[See the Ohio Federal Court dismissals for specific mortgage related case law.]
The Texas Supreme Court reaches a similar finding:
“Standing is determined at the time suit is filed in the trial court …. Carr, 931 F.2d at 1061 ” Texas Association of Business v. Texas Air Control Board, 852 S.W.2d 440 at 446 n 9; 1993 Tex. LEXIS 22; 36 Tex. Sup. J. 607 (Tex. 1993).
“… we hold that a named plaintiff’s lack of individual standing at the time suit is filed deprives the court of subject matter jurisdiction over the plaintiff’s individual claims and claims on behalf of a class.” M. D. Anderson Cancer Center v. Novak, 52 S.W.3d 704; 2001 Tex. LEXIS 57; 44 Tex. Sup. J. 905 (Tex. 2001).
* * *
There is nothing wrong with making a Rule 17 real party at interest defensive argument. But you need to expect that the plaintiff is going to cite Rule 1 and various appellate case determined where the defendant has FAILED TO MAKE a Constitutional standing argument and will use these decisions to confuse the court and to defeat you!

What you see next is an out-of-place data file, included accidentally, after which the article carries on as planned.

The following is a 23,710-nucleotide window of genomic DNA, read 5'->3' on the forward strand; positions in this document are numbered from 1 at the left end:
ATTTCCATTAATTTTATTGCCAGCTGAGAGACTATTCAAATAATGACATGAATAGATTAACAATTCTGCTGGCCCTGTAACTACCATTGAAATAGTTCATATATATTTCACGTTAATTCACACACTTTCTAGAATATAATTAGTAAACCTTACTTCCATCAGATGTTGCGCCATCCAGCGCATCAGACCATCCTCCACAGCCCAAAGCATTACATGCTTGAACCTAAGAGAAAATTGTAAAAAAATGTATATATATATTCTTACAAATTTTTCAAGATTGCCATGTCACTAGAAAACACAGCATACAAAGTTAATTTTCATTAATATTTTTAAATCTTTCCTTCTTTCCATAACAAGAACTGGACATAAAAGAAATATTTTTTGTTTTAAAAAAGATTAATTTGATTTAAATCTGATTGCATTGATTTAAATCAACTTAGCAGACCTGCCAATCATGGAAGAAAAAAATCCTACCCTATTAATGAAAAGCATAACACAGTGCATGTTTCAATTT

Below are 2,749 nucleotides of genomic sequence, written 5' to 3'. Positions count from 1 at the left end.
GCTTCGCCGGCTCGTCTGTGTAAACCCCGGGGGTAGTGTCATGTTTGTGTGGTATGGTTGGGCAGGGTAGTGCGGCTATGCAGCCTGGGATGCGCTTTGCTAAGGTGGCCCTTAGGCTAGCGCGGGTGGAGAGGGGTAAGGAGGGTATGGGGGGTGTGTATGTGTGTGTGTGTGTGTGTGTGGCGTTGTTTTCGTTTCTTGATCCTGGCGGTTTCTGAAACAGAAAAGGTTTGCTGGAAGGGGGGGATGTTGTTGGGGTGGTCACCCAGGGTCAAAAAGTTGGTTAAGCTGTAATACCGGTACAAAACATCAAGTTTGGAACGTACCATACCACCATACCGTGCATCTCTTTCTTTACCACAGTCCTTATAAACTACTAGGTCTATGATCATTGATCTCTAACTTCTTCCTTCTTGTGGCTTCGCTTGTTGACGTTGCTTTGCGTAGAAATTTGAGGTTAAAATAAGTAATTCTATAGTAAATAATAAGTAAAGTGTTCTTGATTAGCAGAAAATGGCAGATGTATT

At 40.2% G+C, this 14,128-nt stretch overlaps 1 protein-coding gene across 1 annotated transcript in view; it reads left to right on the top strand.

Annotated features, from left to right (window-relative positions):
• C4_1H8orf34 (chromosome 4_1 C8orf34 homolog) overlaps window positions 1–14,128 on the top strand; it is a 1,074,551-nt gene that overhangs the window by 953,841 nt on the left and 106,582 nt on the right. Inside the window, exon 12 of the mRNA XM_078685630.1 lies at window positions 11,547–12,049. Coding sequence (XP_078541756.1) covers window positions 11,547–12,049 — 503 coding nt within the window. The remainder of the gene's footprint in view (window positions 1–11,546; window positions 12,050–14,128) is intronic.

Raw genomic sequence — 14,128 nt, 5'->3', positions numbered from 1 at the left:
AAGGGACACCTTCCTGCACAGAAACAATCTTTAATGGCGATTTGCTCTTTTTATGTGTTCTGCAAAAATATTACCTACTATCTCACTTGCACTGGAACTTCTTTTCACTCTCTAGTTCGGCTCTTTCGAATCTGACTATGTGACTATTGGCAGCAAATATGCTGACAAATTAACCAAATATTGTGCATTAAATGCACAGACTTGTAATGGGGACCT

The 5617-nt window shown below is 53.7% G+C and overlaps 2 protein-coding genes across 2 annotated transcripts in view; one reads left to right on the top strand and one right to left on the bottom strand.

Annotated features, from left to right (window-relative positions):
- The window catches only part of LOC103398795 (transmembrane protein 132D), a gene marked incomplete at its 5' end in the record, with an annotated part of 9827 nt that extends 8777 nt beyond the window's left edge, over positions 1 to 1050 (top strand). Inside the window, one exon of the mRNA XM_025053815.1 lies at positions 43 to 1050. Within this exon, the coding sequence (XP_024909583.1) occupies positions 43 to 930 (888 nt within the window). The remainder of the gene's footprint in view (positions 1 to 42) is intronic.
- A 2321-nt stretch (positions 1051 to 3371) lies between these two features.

So it is critically important to make a Constitutional Standing argument, as well.
Every time a defendant pleads only a Rule 17 real party at interest and then takes a case to an appellate court, the unfavorable decisions serve only to further frustrate valid defenses readily available when properly pled and argued.
NOTE: I am a non-attorney, pro se litigant. This is 1st Amendment discussion about legal issues. It is NOT legal advice. You are encouraged to undertake independent due diligence and to seek counsel from a licensed attorney in your state!